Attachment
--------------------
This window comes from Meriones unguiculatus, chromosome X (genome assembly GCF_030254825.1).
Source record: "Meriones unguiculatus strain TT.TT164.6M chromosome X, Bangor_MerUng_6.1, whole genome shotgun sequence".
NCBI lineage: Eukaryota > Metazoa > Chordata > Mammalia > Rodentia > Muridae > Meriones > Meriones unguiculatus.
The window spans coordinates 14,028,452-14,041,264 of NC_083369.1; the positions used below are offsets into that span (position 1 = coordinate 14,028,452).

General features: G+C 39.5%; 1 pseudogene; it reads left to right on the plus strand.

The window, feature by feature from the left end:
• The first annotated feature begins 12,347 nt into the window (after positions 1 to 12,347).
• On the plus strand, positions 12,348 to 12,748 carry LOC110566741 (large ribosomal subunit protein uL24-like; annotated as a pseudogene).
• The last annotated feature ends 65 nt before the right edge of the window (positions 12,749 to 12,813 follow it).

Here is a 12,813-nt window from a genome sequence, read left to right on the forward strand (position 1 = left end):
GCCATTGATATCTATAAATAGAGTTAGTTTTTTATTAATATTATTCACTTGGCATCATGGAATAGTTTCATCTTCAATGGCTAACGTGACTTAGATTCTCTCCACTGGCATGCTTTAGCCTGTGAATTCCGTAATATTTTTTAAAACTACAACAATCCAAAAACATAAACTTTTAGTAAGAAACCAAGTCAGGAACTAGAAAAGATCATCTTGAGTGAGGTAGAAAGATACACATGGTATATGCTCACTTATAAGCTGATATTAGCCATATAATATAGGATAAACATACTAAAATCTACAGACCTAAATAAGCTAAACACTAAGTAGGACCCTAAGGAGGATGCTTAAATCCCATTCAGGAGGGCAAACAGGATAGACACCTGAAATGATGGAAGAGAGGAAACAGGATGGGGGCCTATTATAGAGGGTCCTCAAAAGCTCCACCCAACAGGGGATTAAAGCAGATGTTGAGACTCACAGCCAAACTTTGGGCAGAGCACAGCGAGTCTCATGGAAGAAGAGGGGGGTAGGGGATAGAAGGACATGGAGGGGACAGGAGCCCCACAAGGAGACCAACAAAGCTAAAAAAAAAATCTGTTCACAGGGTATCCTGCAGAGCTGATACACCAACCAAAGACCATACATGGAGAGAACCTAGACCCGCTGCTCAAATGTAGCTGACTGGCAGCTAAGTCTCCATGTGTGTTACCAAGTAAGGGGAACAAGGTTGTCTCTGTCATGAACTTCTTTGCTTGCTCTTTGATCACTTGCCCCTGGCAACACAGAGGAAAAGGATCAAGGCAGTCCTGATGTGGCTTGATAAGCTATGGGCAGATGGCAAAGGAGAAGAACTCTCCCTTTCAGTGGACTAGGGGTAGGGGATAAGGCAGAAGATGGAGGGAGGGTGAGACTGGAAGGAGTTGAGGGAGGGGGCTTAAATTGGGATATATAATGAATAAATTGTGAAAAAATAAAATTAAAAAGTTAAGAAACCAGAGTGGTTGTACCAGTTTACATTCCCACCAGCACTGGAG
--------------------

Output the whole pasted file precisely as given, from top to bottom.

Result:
This window comes from Meriones unguiculatus, chromosome X (genome assembly GCF_030254825.1).
Source record: "Meriones unguiculatus strain TT.TT164.6M chromosome X, Bangor_MerUng_6.1, whole genome shotgun sequence".
NCBI lineage: Eukaryota > Metazoa > Chordata > Mammalia > Rodentia > Muridae > Meriones > Meriones unguiculatus.
The window spans coordinates 14,028,452-14,041,264 of NC_083369.1; the positions used below are offsets into that span (position 1 = coordinate 14,028,452).

General features: G+C 39.5%; 1 pseudogene; it reads left to right on the plus strand.

The window, feature by feature from the left end:
• The first annotated feature begins 12,347 nt into the window (after positions 1 to 12,347).
• On the plus strand, positions 12,348 to 12,748 carry LOC110566741 (large ribosomal subunit protein uL24-like; annotated as a pseudogene).
• The last annotated feature ends 65 nt before the right edge of the window (positions 12,749 to 12,813 follow it).

Here is a 12,813-nt window from a genome sequence, read left to right on the forward strand (position 1 = left end):
GCCATTGATATCTATAAATAGAGTTAGTTTTTTATTAATATTATTCACTTGGCATCATGGAATAGTTTCATCTTCAATGGCTAACGTGACTTAGATTCTCTCCACTGGCATGCTTTAGCCTGTGAATTCCGTAATATTTTTTAAAACTACAACAATCCAAAAACATAAACTTTTAGTAAGAAACCAAGTCAGGAACTAGAAAAGATCATCTTGAGTGAGGTAGAAAGATACACATGGTATATGCTCACTTATAAGCTGATATTAGCCATATAATATAGGATAAACATACTAAAATCTACAGACCTAAATAAGCTAAACACTAAGTAGGACCCTAAGGAGGATGCTTAAATCCCATTCAGGAGGGCAAACAGGATAGACACCTGAAATGATGGAAGAGAGGAAACAGGATGGGGGCCTATTATAGAGGGTCCTCAAAAGCTCCACCCAACAGGGGATTAAAGCAGATGTTGAGACTCACAGCCAAACTTTGGGCAGAGCACAGCGAGTCTCATGGAAGAAGAGGGGGGTAGGGGATAGAAGGACATGGAGGGGACAGGAGCCCCACAAGGAGACCAACAAAGCTAAAAAAAAAATCTGTTCACAGGGTATCCTGCAGAGCTGATACACCAACCAAAGACCATACATGGAGAGAACCTAGACCCGCTGCTCAAATGTAGCTGACTGGCAGCTAAGTCTCCATGTGTGTTACCAAGTAAGGGGAACAAGGTTGTCTCTGTCATGAACTTCTTTGCTTGCTCTTTGATCACTTGCCCCTGGCAACACAGAGGAAAAGGATCAAGGCAGTCCTGATGTGGCTTGATAAGCTATGGGCAGATGGCAAAGGAGAAGAACTCTCCCTTTCAGTGGACTAGGGGTAGGGGATAAGGCAGAAGATGGAGGGAGGGTGAGACTGGAAGGAGTTGAGGGAGGGGGCTTAAATTGGGATATATAATGAATAAATTGTGAAAAAATAAAATTAAAAAGTTAAGAAACCAGAGTGGTTGTACCAGTTTACATTCCCACCAGCACTGGAG